The Chicago Park District says its environmentally friendly biodiesel program has continued to pay off, and consequently, will showcase the program at a Fleet Education Seminar hosted by the Chicago Area Clean Cities Coalition on Thursday, Sept. 8.
The Chicago Park District’s program, which uses old cooking oil from local restaurants and events like the Taste of Chicago, enables the Park District to annually consume 8,700 gallons of ASTM-certified biodiesel at up to a 50% biodiesel/diesel blend. The high-blend biodiesel fuel is used in 56 of the district’s diesel fleet, including garbage trucks and log loaders.
“We made the move to clean-burning biodiesel fuel a few years ago,” says Michael Dimitroff, manager of art initiatives in the department of cultural and natural resources for the Chicago Park District, a member of Chicago Area Clean Cities. “It has been paying off from the start, helping us to reduce vehicle emissions and save fuel, as well as save thousands of dollars annually on the cost of fuel.”
The program is a public/private partnership with Darling International, the Renewable Energy Group (REG) and the Chicago Park District. The Texas-based Darling International makes a yearly donation of feedstock to the Chicago Park District that is then converted to biodiesel by REG in its Danville, Ill., facility and sent to the park district’s fueling site for fleet usage. The biodiesel meets BQ-9000 specifications, which is the highest quality biodiesel available.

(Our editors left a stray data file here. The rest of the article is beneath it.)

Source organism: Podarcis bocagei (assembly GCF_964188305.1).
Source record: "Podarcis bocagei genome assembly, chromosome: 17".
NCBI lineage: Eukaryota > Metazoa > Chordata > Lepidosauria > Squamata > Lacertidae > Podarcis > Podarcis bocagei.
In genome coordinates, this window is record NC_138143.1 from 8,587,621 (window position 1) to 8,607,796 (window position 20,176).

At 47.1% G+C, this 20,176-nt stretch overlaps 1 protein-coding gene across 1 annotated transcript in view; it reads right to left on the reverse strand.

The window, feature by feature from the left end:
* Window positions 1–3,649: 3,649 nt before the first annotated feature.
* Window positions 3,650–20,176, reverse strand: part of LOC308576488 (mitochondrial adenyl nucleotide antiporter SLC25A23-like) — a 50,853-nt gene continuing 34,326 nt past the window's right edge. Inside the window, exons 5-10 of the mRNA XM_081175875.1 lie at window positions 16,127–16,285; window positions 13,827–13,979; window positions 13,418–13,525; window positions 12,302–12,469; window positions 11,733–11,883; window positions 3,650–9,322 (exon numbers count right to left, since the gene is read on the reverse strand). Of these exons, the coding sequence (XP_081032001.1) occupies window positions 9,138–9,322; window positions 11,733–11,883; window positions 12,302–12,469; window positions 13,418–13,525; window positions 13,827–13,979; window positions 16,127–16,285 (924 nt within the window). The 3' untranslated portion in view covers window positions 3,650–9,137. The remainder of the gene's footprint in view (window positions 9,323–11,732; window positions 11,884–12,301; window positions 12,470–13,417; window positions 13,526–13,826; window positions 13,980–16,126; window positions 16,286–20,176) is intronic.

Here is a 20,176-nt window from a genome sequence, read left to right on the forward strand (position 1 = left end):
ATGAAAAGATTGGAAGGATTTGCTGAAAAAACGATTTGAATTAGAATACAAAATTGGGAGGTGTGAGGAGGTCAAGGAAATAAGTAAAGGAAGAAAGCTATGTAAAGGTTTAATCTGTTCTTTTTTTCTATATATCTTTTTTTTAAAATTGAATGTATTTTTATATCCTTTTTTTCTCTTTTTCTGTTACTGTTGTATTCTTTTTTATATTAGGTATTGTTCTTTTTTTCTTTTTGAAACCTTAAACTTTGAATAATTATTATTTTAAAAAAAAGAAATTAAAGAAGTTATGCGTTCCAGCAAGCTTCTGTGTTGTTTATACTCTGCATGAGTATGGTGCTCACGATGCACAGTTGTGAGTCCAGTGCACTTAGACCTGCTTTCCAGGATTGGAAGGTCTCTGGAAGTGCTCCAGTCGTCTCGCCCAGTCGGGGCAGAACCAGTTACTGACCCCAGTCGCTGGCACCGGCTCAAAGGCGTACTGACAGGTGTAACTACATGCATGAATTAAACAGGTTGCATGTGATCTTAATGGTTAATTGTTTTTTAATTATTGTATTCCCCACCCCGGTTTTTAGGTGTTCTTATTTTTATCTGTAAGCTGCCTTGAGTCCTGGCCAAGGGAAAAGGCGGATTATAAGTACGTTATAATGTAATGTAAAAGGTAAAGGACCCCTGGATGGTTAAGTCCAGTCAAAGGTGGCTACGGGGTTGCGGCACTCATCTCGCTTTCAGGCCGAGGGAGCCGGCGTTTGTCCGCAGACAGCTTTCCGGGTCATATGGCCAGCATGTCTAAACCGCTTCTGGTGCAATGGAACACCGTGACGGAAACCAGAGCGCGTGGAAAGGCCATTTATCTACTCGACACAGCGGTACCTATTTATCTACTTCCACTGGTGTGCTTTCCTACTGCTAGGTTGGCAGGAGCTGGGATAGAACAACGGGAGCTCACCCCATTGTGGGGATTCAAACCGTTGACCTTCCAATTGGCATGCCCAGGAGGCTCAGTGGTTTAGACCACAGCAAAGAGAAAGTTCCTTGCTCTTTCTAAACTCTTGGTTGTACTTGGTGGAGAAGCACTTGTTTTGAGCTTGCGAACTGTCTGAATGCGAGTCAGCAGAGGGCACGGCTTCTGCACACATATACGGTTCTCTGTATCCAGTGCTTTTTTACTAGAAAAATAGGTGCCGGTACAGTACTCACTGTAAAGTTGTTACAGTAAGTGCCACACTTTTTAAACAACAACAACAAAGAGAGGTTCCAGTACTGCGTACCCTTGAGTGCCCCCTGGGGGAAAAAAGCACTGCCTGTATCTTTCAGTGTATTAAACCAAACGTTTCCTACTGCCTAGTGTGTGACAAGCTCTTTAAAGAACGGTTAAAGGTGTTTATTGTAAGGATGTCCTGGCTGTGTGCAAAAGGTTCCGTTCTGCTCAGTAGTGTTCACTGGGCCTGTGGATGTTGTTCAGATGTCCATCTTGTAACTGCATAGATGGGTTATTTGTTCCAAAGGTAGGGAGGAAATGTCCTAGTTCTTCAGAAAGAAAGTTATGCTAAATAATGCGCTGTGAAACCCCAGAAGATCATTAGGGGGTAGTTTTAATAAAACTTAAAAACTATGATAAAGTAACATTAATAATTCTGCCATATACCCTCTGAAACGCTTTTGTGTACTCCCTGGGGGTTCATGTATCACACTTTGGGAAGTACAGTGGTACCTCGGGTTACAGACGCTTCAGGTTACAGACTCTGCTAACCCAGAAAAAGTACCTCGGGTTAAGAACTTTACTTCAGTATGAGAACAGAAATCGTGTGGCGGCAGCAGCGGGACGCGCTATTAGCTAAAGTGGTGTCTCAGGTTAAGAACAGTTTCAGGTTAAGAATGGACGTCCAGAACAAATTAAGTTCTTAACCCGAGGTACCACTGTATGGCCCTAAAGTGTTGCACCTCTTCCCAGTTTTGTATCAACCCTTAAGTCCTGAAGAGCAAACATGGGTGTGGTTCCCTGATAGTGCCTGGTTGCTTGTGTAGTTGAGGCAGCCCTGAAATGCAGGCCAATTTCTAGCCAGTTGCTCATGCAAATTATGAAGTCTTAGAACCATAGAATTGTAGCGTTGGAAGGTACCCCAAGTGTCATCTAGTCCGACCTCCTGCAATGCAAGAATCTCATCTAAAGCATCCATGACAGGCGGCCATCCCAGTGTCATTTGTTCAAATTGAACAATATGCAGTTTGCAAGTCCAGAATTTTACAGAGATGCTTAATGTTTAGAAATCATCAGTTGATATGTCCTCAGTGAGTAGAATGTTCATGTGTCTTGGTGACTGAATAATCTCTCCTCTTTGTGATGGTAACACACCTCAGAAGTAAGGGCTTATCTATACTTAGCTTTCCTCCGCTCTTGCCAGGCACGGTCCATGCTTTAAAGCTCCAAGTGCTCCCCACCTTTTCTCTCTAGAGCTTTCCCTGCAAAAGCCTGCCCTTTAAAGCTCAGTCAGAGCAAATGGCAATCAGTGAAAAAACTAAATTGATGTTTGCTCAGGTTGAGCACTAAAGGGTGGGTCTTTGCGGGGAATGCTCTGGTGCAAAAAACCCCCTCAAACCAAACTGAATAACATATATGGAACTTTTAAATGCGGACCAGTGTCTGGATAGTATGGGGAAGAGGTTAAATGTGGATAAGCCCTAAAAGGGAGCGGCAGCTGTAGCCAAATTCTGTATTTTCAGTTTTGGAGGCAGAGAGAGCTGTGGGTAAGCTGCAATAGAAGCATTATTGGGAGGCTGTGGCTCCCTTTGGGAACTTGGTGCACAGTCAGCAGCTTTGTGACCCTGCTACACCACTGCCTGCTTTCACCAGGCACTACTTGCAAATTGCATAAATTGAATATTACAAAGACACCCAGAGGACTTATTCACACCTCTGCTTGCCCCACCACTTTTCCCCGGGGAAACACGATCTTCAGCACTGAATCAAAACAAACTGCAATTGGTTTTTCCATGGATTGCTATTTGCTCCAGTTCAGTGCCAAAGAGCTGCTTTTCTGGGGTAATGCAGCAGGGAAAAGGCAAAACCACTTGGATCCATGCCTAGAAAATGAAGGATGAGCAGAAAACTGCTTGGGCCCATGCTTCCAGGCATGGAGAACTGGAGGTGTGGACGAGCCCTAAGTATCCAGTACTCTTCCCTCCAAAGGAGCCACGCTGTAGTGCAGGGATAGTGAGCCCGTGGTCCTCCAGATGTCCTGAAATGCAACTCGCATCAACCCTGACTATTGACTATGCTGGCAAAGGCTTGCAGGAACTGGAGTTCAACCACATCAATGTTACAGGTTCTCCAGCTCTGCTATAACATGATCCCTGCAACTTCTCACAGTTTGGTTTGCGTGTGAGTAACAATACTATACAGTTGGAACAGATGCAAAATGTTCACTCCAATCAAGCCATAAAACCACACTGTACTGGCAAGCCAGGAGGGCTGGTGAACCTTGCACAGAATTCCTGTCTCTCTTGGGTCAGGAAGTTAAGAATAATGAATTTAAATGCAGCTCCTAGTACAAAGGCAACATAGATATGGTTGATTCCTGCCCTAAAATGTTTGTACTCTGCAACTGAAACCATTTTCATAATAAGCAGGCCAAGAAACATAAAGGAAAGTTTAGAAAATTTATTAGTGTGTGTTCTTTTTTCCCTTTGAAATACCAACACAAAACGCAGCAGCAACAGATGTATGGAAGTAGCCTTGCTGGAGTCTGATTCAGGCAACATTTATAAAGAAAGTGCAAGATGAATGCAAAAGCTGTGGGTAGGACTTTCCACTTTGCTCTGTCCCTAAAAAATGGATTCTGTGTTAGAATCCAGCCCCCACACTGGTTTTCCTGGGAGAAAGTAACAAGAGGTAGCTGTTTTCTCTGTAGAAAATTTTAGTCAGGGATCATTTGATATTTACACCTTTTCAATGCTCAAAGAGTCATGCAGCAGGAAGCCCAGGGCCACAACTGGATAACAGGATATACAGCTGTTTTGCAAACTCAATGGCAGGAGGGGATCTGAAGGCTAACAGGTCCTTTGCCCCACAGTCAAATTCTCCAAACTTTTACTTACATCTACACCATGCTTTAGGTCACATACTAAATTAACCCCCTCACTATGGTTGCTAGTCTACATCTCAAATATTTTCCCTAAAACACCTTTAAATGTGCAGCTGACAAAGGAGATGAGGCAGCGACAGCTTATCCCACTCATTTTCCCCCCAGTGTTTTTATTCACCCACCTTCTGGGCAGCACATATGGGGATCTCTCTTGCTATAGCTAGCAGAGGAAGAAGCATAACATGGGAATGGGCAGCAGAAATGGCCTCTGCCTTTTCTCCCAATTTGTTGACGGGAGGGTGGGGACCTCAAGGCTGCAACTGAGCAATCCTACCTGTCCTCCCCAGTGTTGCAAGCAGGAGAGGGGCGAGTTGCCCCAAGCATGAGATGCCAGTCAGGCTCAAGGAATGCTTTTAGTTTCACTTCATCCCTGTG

In 2011, the Chicago Park District re-purposed an underutilized fleet fueling site to enable biodiesel blending at the fuel pump. Indigenous Energy, based in Chicago, oversees the biodiesel program and operates the fueling site located at Lakeshore Drive and 39th Street.
“Government fleets in Illinois are required to use at least 5 percent biodiesel, and all the park district’s diesel vehicles are complying with – or surpassing – that mandate,” says Pete Probst, director of research and development for Indigenous Energy. “We ensure a seamless integration of high blends of biodiesel by maintaining fuel integrity and closely monitoring the health of the fleet. The CPD stores the biodiesel in underground tanks and directly fuels their fleet from the blending dispenser and uses the CPD tanker truck to fuel vehicles at other locations throughout the city.”
The Chicago Park District has a fleet of more than 550 vehicles, including nearly 200 vehicles that use a 10% to 20% blend of biodiesel, 56 that use up to 50% biodiesel, 80 that use E85 fuel, more than 50 hybrid-electric vehicles, and 12 that use clean-burning compressed natural gas.
“The benefits of using renewable fuels and electric vehicles include reducing greenhouse-gas emissions, decreasing vehicle emissions, lowering demand for fossil fuels, increasing demand for domestic-based fuels, which increases fuel security, and saving money,” Dimitroff comments.
The biodiesel workshop will be held at the Maple Meadows Golf Course, 272 S. Addison Road, Wood Dale. Representatives from Clean Cities and the B20 Club, which was initiated in 2015 as a way to recognize Illinois-based fleets running on biodiesel blends of 20%, will be available to demonstrate the fuel’s benefits.